US stocks mostly higher on earnings

<p>Amazon, General Motors, Caterpillar and McDonald’s all posted earnings today.</p>

US stocks mostly traded higher this morning (July 23rd) as investors reacted to a string of earnings including Amazon, General Motors, Caterpillar and McDonald's.

The S&P 500 opened 0.1 per cent up at 2,116.38, the Nasdaq Composite added 0.3 per cent to 5,186.25 and the Dow Jones Industrial Average was edged down 0.1 per cent to 17,840.

Caterpillar unveiled profit of $1.27 (£0.82) per share for the second quarter, which was in line with expectations. However, the company cut its revenue forecast for the year, citing currency impact and a soft economic environment. The company's shares fell more than three per cent in pre-market trade.

General Motors earned an adjusted $1.29 per share, 21 cents above estimates, but revenue was below forecasts due to currency impact.

McDonald's posted better-than-expected quarterly adjusted earnings of $1.26 a share, however, US sales fell again.

"The earnings results overall are once again coming in better than analysts' marked-down expectations in front of the reports," said Briefing.com analyst Patrick O'Hare.

"That doesn't make the overall results good in a true sense. It just makes them better than feared."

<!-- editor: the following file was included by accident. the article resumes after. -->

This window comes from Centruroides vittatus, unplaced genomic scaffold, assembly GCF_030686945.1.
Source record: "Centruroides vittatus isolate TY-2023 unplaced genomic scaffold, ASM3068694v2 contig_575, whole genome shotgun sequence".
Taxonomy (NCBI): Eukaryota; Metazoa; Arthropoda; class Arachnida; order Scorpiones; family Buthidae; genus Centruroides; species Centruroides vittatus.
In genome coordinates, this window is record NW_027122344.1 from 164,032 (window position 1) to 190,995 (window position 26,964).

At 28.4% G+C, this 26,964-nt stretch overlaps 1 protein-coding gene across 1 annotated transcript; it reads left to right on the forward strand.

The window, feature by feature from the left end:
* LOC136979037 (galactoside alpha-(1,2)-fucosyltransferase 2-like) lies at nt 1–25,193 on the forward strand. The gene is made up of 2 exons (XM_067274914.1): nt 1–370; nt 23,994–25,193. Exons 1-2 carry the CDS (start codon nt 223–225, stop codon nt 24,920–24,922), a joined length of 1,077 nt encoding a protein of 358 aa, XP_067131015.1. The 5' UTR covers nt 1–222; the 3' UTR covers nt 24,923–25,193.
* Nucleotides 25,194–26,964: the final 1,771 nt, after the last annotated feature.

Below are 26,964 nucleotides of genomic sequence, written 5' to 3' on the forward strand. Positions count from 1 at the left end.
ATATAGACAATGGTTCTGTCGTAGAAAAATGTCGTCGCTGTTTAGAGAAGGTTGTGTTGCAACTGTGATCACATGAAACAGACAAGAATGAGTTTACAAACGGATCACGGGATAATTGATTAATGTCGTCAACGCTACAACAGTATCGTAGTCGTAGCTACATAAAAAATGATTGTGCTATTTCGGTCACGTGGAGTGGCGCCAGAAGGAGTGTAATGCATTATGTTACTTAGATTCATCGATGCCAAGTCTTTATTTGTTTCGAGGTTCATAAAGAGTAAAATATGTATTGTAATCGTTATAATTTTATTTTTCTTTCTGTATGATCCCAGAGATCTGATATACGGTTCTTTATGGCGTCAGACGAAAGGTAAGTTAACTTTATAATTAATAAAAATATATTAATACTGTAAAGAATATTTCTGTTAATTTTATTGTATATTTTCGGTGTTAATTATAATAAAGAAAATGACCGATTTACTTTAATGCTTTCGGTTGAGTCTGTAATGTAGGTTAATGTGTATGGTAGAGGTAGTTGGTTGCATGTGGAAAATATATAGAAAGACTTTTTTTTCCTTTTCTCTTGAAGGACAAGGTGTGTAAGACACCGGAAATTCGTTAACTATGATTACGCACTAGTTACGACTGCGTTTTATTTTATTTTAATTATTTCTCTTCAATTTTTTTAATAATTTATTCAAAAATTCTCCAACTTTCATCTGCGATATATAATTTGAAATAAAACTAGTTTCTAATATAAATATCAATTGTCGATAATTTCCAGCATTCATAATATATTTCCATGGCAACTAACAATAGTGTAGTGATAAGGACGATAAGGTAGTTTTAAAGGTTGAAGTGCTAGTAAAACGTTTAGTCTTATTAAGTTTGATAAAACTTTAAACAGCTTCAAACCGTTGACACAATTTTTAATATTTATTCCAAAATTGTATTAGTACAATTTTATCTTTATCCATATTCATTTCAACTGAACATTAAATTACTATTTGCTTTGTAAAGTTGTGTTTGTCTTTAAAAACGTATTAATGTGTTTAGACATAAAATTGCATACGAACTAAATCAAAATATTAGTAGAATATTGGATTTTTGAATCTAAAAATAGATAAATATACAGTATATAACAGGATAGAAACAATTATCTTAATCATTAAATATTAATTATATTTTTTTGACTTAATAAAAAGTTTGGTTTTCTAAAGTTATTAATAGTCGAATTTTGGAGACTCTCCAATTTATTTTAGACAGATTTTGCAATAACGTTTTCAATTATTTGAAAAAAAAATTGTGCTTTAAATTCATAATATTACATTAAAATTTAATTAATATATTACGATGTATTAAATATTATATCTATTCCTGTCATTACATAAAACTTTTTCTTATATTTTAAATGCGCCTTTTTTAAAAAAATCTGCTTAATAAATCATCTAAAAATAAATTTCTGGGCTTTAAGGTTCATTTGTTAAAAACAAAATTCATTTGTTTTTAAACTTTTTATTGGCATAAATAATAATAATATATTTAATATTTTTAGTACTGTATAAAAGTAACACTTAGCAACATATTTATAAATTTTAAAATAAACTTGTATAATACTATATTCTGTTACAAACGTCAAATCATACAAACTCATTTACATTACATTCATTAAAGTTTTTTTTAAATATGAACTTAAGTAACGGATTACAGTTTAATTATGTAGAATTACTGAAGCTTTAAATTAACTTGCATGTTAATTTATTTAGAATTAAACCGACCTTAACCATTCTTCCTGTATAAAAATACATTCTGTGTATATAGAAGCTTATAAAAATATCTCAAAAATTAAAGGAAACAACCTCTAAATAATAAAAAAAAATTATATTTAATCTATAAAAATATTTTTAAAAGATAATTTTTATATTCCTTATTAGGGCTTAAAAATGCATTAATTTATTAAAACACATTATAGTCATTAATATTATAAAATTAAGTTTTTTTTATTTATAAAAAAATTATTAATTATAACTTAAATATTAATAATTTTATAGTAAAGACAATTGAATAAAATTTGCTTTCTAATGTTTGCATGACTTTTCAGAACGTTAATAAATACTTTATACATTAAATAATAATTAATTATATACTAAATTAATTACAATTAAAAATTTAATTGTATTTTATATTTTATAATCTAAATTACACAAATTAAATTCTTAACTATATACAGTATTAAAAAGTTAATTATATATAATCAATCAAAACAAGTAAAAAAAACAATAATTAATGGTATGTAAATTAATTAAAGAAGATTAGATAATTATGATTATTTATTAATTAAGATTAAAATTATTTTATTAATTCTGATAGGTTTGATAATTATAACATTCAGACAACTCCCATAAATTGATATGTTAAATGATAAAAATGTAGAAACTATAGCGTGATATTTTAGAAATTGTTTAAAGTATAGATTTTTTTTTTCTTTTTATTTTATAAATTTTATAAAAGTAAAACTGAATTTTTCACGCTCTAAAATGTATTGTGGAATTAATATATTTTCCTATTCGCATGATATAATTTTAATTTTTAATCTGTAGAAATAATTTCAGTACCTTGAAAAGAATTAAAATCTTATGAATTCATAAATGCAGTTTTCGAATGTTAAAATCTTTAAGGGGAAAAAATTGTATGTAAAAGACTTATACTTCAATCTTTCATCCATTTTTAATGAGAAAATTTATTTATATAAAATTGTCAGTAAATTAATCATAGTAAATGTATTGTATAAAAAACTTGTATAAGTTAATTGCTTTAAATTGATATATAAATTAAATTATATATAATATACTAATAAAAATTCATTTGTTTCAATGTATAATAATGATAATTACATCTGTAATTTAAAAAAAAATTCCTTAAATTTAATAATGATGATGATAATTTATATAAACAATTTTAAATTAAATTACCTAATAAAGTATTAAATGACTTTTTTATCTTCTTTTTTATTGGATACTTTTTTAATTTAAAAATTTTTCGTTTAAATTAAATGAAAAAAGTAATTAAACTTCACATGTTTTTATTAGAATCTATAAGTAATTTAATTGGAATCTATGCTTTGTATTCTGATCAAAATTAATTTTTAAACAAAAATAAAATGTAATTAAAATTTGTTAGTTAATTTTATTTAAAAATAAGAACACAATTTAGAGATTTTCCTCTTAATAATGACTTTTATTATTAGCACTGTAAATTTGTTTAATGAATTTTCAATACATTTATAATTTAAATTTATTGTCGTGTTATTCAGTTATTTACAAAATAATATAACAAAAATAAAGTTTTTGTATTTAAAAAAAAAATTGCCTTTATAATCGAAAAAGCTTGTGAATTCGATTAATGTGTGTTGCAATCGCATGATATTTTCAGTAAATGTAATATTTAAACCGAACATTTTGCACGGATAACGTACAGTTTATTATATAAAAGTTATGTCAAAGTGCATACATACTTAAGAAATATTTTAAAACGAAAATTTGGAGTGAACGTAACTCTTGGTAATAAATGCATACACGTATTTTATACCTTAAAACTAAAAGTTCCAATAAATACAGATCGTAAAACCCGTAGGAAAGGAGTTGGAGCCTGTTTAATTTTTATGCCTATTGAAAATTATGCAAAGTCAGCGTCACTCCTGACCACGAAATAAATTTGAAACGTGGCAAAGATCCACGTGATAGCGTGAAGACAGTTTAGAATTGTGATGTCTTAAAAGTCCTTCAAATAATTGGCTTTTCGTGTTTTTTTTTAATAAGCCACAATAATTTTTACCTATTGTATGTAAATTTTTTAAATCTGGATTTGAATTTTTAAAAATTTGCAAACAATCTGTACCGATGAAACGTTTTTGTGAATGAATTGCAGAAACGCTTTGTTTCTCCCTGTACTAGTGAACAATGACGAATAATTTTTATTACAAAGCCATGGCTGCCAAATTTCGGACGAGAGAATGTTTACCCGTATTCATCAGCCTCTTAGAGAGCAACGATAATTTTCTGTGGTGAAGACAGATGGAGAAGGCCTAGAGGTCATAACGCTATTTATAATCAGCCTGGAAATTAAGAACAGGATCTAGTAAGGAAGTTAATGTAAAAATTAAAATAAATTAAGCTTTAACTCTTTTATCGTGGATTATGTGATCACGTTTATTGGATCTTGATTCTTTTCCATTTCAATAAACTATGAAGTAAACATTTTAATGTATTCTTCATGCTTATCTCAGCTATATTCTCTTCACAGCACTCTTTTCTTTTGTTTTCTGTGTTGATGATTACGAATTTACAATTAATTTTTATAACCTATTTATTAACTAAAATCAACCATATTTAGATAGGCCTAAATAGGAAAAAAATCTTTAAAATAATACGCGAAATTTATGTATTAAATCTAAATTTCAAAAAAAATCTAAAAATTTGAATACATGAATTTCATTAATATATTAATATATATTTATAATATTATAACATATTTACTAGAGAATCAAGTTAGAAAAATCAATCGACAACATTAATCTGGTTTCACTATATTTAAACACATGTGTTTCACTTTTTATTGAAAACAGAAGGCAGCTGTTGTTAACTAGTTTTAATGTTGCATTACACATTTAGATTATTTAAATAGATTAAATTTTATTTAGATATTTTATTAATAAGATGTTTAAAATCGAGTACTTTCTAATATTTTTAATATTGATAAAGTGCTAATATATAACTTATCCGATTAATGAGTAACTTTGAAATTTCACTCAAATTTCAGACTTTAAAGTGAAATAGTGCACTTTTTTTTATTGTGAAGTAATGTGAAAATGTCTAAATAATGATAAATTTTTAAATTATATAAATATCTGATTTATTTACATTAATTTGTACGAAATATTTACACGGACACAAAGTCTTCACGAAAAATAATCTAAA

Jobless claims at 42-year low

Meanwhile, weekly jobless claims came in at 255,000, the lowest level since 1973, which beat economists forecasts. The steep drop in applications for unemployment benefits fuelled speculation that the Federal Reserve could raise interest rates sooner rather than later.

Yesterday, stocks slid after tech companies posted disappointing results, including Apple and Microsoft.

The Nasdaq Composite fell 0.7 per cent to 5,165 and Apple shares tumbled 4.2 per cent. Microsoft posted its biggest quarterly loss, with shares tumbling 3.7 per cent. 

Kim Caughey Forrest, senior analyst and portfolio manager at Fort Pitt Capital Group, told MarketWatch Apple isn’t the only reason why tech stocks sold off.

"The bigger question is how the economy is doing and results from Microsoft, Intel and IBM all point to sluggish IT spending by businesses," she said.

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